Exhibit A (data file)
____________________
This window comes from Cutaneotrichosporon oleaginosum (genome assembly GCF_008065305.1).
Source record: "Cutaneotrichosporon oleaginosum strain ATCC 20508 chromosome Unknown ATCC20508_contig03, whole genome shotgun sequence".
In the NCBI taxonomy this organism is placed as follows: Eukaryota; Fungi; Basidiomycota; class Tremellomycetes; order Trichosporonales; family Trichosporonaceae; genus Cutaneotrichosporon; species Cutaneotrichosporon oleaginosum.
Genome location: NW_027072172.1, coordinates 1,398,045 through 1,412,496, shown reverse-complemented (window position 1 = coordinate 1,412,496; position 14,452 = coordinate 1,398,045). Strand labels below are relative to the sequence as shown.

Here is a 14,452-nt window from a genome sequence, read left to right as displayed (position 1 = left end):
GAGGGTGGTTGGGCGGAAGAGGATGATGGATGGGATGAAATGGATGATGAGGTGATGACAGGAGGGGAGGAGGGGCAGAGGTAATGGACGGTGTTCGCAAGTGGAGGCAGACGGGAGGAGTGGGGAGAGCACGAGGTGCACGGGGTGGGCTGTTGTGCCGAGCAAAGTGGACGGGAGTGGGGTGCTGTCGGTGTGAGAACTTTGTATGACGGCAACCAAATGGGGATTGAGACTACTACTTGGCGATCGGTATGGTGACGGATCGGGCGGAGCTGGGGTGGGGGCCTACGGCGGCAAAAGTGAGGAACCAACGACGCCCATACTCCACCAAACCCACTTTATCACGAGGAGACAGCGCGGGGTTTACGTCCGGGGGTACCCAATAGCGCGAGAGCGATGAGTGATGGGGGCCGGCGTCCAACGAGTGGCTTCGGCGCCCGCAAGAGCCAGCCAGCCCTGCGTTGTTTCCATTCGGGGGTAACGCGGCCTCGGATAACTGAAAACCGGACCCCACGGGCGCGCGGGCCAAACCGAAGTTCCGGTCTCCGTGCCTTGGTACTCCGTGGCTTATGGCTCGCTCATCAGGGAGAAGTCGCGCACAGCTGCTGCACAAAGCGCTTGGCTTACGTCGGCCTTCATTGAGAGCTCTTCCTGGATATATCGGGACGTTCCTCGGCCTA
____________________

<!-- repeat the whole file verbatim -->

This window comes from Cutaneotrichosporon oleaginosum (genome assembly GCF_008065305.1).
Source record: "Cutaneotrichosporon oleaginosum strain ATCC 20508 chromosome Unknown ATCC20508_contig03, whole genome shotgun sequence".
In the NCBI taxonomy this organism is placed as follows: Eukaryota; Fungi; Basidiomycota; class Tremellomycetes; order Trichosporonales; family Trichosporonaceae; genus Cutaneotrichosporon; species Cutaneotrichosporon oleaginosum.
Genome location: NW_027072172.1, coordinates 1,398,045 through 1,412,496, shown reverse-complemented (window position 1 = coordinate 1,412,496; position 14,452 = coordinate 1,398,045). Strand labels below are relative to the sequence as shown.

Here is a 14,452-nt window from a genome sequence, read left to right as displayed (position 1 = left end):
GAGGGTGGTTGGGCGGAAGAGGATGATGGATGGGATGAAATGGATGATGAGGTGATGACAGGAGGGGAGGAGGGGCAGAGGTAATGGACGGTGTTCGCAAGTGGAGGCAGACGGGAGGAGTGGGGAGAGCACGAGGTGCACGGGGTGGGCTGTTGTGCCGAGCAAAGTGGACGGGAGTGGGGTGCTGTCGGTGTGAGAACTTTGTATGACGGCAACCAAATGGGGATTGAGACTACTACTTGGCGATCGGTATGGTGACGGATCGGGCGGAGCTGGGGTGGGGGCCTACGGCGGCAAAAGTGAGGAACCAACGACGCCCATACTCCACCAAACCCACTTTATCACGAGGAGACAGCGCGGGGTTTACGTCCGGGGGTACCCAATAGCGCGAGAGCGATGAGTGATGGGGGCCGGCGTCCAACGAGTGGCTTCGGCGCCCGCAAGAGCCAGCCAGCCCTGCGTTGTTTCCATTCGGGGGTAACGCGGCCTCGGATAACTGAAAACCGGACCCCACGGGCGCGCGGGCCAAACCGAAGTTCCGGTCTCCGTGCCTTGGTACTCCGTGGCTTATGGCTCGCTCATCAGGGAGAAGTCGCGCACAGCTGCTGCACAAAGCGCTTGGCTTACGTCGGCCTTCATTGAGAGCTCTTCCTGGATATATCGGGACGTTCCTCGGCCTA